Nationals

Bucs' Jackson replaces Lions' Johnson in Pro Bowl

Bucs' Jackson replaces Lions' Johnson in Pro Bowl

TAMPA, Fla. (AP) Tampa Bay receiver Vincent Jackson has been added to the NFC Pro Bowl, replacing Detroit's Calvin Johnson, who broke the NFL's single- season record for reception yards in 2012.

The NFL made the announcement Tuesday.

Jackson led the Bucs with career bests of 72 receptions and 1,384 yards after signing with them as a free agent last winter.

Johnson had 122 receptions and broke Jerry Rice's record for receiving yards in a season with 1,964 while playing through nagging injuries most of the year.

The Lions listed Johnson on the team's final injury report with knee and ankle ailments. The receiver also said earlier in the season he had nerve damage after being hit in the head and neck area early in the season by Minnesota linebacker Chad Greenway.

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St. Louis therapy dog makes good on NLCS wager, reps Nationals gear

St. Louis therapy dog makes good on NLCS wager, reps Nationals gear

Friendly wagers are one of the best parts of sports. They're even more fun when they involve two very good boys. 

Thor, a black lab therapy dog from Cardinal Glennon Children's Hospital in St. Louis, Missouri, challenged Tabby, a German Shepherd therapy dog at Children's National Hospital in Washington, D.C., to a friendly bet on the Nats-Cardinals NLCS best of seven series. The bet was settled not too long after it began.

Since the Nationals swept the Cardinals, Thor had to wear a Nationals' bandana to work, courtesy of Tabby.

Thor does not look very amused, but at least he was a very good sport.

Hopefully, Thor will decide to cheer on the Nationals in their first-ever World Series against the Astros!

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The Redskins' inability to execute one of football's simplest plays is maddening and costly

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The Redskins' inability to execute one of football's simplest plays is maddening and costly

On the list of factors why the Redskins lost to the 49ers on Sunday, it's not as high up as Adrian Peterson's unfortunate second half fumble, Dustin Hopkins' early missed field goal or the passing game's immense struggles in some disgusting weather.

But Washington not being able to pick up a fourth-and-1 in the second quarter against San Francisco hurt quite a bit. Unfortunately, the Burgundy and Gold are seemingly incapable of executing one of the simplest plays in football, which prevented that 10-play drive from continuing and possibly prevented the game's end result from being different.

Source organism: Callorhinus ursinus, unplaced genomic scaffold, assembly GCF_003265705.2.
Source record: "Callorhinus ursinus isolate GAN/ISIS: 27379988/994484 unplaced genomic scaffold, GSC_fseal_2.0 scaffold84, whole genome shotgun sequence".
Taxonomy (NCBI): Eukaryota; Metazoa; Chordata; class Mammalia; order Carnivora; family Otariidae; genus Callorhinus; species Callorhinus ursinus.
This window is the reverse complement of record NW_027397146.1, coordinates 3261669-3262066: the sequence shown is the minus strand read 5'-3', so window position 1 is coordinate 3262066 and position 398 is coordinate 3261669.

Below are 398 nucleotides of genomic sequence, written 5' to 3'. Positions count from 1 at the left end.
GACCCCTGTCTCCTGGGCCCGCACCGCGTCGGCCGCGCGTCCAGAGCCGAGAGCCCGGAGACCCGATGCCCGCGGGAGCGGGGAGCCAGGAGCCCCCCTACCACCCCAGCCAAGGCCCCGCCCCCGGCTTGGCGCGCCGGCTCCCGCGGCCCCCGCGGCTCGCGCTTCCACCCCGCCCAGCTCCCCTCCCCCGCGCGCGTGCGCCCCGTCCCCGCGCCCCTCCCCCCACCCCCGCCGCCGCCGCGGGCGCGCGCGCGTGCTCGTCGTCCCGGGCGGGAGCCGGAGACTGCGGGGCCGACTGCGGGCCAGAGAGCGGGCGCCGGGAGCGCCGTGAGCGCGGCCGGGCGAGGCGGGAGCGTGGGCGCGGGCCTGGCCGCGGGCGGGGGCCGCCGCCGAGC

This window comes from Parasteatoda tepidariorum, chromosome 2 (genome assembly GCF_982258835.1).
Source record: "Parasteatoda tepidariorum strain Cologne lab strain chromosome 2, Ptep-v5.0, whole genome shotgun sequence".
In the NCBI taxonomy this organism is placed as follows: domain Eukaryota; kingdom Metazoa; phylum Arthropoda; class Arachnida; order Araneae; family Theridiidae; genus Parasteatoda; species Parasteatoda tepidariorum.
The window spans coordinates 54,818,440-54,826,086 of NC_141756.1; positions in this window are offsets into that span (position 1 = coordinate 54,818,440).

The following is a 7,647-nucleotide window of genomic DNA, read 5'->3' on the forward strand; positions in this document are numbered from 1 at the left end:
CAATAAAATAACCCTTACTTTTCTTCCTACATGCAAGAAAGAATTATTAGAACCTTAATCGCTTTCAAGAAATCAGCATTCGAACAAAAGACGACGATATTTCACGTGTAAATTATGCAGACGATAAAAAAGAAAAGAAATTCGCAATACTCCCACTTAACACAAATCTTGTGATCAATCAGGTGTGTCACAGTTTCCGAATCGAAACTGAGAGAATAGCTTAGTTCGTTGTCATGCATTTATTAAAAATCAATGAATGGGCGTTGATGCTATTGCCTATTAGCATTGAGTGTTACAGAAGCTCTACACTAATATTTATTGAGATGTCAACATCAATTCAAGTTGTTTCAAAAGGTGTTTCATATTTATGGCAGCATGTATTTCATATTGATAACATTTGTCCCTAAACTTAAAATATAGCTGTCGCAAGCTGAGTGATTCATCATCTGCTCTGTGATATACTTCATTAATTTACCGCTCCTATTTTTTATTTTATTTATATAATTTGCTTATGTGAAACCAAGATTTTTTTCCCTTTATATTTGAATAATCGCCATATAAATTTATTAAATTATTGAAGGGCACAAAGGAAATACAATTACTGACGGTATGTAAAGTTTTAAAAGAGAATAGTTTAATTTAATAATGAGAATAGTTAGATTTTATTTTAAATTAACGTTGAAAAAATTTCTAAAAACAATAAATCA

In recent seasons, when teams use a QB sneak on third- or fourth-and-1, they convert almost 90-percent of the time. When they opt to hand it off for an inside or outside zone run, meanwhile, they convert a little less than 70-percent of the time.

Yet against the Niners on that second quarter possession, Bill Callahan and Kevin O'Connell called for a Peterson run up the middle. Peterson was stuffed at San Fran's 29-yard line, ending what was one of their better chances at putting up points on a day where they'd ultimately be shut out.

Could that decision have been influenced by something that happened back in Week 3? It's possible.

In their Monday night matchup with the Bears, Case Keenum and the offense were trying to generate a late comeback and found themselves facing a fourth-and-1 at Chicago's 16. They were down 13 points and had seven minutes left. It was a long shot, yes, but they had a shot.

In that spot, thankfully, Jay Gruden and Co. chose to sneak it. However, Keenum tried to go over the top — which is basically an unheard of maneuver anywhere except the goal line — and he was stripped. It was a disastrous disaster.

Maybe that turnover affected the non-sneak versus the 49ers. Maybe it didn't. Either way, the Redskins botched a sneak once this year then went away from it in another key situation. It has now cost them twice already in seven contests. 

In case you forgot, here's a reminder: QB sneaks are successful almost 90-percent of the time when one yard is needed to move the chains. For some reason, Washington can't take advantage of those odds.

It's not exciting. It's not complex. But the QB sneak is as close to automatic as it gets in the NFL. The only thing more automatic these days, apparently, is the Redskins making the incorrect call when it matters most.

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